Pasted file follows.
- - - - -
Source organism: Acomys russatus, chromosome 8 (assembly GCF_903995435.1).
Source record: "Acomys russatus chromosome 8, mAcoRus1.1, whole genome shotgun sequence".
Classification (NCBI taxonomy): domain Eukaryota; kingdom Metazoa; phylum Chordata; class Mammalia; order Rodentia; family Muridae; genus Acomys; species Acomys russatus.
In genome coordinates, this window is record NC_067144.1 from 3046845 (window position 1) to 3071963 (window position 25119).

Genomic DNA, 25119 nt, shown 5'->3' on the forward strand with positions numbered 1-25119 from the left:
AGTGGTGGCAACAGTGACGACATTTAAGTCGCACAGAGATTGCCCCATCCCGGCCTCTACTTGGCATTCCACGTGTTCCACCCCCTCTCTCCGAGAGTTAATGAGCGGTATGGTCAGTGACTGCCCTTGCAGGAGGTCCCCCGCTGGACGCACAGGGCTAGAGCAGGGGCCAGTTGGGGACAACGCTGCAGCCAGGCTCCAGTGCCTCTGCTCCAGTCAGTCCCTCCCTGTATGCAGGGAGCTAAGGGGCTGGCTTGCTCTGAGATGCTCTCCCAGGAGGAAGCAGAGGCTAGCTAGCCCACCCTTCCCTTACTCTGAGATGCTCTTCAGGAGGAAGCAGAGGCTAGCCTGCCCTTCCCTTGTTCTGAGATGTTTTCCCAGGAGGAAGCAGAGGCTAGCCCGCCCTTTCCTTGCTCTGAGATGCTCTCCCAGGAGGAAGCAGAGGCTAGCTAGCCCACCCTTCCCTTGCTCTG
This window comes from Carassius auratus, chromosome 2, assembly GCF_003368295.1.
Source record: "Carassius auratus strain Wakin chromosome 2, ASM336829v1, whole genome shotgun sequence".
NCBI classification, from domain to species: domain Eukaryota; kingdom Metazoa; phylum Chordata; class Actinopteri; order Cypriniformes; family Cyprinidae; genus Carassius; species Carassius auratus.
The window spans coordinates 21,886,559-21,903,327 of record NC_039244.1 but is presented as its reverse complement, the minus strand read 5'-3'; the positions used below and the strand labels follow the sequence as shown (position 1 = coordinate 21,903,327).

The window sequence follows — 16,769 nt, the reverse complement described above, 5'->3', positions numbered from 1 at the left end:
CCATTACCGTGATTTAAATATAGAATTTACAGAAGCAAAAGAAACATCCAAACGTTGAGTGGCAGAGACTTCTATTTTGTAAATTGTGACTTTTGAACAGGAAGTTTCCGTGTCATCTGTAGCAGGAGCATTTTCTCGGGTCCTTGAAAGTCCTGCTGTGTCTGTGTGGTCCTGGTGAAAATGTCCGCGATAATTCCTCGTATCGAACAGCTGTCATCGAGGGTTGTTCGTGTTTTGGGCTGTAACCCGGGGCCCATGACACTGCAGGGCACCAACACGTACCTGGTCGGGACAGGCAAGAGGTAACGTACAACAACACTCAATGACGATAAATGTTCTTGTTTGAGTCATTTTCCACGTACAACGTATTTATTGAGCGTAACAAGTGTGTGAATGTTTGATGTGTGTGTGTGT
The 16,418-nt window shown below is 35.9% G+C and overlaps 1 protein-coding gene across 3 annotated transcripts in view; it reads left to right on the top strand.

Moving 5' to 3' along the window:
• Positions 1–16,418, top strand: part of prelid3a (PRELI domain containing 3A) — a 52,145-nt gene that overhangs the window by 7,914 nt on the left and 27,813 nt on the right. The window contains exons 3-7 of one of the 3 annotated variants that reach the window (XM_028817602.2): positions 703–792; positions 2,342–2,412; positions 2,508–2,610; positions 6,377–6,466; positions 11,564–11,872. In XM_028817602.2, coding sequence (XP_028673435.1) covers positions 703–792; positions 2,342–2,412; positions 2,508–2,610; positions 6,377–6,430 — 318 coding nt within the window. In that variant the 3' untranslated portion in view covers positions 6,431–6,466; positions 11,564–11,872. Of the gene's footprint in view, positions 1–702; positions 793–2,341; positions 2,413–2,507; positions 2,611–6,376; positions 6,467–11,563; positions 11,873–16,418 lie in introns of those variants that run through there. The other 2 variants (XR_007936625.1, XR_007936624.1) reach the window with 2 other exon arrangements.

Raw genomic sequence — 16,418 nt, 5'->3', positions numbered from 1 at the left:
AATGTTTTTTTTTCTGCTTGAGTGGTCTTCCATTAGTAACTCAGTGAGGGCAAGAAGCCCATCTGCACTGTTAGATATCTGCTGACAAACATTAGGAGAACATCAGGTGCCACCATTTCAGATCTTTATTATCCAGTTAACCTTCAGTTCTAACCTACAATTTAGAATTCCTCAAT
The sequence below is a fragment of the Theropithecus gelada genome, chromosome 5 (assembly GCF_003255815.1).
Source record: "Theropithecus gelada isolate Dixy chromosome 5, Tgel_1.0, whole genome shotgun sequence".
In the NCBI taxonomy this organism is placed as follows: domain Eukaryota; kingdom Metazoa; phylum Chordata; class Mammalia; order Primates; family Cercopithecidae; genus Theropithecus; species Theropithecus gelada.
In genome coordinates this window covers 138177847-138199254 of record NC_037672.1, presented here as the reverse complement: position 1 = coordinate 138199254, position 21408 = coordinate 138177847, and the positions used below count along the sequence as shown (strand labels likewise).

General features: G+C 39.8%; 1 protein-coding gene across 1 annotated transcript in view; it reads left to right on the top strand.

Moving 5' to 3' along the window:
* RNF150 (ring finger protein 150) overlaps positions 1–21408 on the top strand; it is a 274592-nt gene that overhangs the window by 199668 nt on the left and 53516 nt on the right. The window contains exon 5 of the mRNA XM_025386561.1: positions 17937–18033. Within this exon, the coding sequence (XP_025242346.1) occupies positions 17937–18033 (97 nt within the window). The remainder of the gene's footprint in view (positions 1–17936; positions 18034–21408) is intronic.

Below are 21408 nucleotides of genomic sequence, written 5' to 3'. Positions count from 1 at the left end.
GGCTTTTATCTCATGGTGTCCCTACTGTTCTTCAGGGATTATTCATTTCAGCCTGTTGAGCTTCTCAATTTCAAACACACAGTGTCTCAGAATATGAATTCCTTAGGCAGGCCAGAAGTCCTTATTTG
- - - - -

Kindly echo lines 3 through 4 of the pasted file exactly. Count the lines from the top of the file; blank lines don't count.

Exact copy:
Classification (NCBI taxonomy): domain Eukaryota; kingdom Metazoa; phylum Chordata; class Mammalia; order Rodentia; family Muridae; genus Acomys; species Acomys russatus.
In genome coordinates, this window is record NC_067144.1 from 3046845 (window position 1) to 3071963 (window position 25119).